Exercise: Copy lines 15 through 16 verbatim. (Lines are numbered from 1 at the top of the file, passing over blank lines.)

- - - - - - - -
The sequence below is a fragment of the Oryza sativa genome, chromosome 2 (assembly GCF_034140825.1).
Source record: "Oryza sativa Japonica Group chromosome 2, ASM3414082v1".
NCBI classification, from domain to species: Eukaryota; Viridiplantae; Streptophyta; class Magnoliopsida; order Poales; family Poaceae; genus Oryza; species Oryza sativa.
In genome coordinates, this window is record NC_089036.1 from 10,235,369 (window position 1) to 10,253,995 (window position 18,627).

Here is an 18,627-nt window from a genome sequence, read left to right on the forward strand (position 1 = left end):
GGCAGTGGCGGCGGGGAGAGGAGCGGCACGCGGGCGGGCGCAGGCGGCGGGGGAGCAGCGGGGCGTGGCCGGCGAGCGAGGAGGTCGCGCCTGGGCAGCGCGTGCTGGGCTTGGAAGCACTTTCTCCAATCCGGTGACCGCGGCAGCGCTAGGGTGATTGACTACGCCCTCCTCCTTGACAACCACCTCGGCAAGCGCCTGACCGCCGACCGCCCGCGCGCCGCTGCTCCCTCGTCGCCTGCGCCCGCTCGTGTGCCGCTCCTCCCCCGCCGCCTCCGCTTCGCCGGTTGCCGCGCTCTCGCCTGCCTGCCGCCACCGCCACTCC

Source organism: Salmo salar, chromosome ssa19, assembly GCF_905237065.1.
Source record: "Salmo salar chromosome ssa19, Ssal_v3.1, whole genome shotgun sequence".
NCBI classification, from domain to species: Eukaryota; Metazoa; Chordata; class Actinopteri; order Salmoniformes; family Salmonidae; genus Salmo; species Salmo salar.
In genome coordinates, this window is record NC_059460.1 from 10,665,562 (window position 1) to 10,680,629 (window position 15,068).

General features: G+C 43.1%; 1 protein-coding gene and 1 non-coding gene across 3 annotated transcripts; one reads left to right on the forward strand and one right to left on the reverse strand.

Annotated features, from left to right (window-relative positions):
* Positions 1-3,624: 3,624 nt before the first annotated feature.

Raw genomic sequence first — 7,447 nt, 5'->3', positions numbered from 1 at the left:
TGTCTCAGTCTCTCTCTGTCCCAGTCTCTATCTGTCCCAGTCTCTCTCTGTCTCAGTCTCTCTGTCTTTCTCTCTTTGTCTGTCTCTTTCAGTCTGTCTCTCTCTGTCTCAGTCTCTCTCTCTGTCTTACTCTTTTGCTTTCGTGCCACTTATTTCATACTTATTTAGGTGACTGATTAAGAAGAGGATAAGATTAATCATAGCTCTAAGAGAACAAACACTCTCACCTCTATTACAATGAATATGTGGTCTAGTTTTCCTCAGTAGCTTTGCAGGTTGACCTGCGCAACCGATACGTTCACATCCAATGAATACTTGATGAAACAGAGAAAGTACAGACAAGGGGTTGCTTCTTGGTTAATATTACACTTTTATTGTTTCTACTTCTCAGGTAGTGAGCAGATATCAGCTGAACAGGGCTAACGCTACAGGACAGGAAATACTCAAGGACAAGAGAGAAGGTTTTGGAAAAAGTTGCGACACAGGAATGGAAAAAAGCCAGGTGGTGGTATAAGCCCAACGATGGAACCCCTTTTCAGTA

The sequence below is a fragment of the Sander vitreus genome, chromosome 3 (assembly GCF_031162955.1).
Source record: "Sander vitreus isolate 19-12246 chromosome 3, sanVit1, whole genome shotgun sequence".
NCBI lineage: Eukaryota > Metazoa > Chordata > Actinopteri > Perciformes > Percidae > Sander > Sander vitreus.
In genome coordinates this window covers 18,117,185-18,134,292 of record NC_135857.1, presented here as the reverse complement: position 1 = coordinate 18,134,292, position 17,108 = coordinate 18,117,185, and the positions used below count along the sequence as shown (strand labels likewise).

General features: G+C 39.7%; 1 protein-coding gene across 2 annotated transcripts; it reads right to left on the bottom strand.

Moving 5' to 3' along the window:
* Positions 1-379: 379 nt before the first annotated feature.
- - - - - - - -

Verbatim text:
TGTCTCAGTCTCTCTCTGTCCCAGTCTCTATCTGTCCCAGTCTCTCTCTGTCTCAGTCTCTCTGTCTTTCTCTCTTTGTCTGTCTCTTTCAGTCTGTCTCTCTCTGTCTCAGTCTCTCTCTCTGTCTTACTCTTTTGCTTTCGTGCCACTTATTTCATACTTATTTAGGTGACTGATTAAGAAGAGGATAAGATTAATCATAGCTCTAAGAGAACAAACACTCTCACCTCTATTACAATGAATATGTGGTCTAGTTTTCCTCAGTAGCTTTGCAGGTTGACCTGCGCAACCGATACGTTCACATCCAATGAATACTTGATGAAACAGAGAAAGTACAGACAAGGGGTTGCTTCTTGGTTAATATTACACTTTTATTGTTTCTACTTCTCAGGTAGTGAGCAGATATCAGCTGAACAGGGCTAACGCTACAGGACAGGAAATACTCAAGGACAAGAGAGAAGGTTTTGGAAAAAGTTGCGACACAGGAATGGAAAAAAGCCAGGTGGTGGTATAAGCCCAACGATGGAACCCCTTTTCAGTA

The sequence below is a fragment of the Sander vitreus genome, chromosome 3 (assembly GCF_031162955.1).